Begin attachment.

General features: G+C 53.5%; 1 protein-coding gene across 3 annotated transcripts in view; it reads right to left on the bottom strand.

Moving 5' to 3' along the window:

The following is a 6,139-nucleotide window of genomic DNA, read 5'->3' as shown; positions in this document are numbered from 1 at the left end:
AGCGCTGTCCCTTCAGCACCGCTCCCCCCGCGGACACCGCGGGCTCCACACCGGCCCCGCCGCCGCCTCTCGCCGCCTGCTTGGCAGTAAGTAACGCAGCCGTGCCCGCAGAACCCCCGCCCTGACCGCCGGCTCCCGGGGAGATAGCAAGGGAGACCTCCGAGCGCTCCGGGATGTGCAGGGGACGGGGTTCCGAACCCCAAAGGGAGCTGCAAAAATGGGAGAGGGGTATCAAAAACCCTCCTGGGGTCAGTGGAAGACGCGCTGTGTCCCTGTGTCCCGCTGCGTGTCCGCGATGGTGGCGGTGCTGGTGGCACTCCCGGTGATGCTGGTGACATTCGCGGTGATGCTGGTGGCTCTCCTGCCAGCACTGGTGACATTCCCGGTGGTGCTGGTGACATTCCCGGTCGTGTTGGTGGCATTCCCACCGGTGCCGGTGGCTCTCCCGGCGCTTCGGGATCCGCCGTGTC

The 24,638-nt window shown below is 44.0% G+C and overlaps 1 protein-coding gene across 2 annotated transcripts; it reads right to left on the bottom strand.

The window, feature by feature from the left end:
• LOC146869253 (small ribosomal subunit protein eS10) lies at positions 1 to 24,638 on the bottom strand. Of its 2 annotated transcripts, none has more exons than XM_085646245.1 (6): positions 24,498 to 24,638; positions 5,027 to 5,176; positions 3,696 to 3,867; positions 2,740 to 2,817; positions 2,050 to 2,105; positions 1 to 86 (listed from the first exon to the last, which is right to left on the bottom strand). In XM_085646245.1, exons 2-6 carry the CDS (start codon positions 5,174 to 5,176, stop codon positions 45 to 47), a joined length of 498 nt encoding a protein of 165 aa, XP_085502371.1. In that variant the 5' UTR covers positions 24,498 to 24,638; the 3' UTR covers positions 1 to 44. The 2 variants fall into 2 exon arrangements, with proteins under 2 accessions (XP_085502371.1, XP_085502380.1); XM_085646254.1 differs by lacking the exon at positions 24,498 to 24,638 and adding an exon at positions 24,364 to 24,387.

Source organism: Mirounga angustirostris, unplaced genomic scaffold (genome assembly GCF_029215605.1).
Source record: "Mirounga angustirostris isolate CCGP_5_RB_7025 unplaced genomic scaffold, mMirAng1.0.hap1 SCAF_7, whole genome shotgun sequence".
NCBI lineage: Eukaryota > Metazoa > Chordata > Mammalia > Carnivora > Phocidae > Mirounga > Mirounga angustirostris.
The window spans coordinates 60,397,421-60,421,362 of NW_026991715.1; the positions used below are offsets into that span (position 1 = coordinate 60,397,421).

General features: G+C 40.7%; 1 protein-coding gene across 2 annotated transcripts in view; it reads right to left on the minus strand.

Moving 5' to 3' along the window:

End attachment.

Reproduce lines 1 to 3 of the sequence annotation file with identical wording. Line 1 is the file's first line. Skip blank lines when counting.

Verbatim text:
General features: G+C 53.5%; 1 protein-coding gene across 3 annotated transcripts in view; it reads right to left on the bottom strand.

Moving 5' to 3' along the window:

The following is a 6,139-nucleotide window of genomic DNA, read 5'->3' as shown; positions in this document are numbered from 1 at the left end: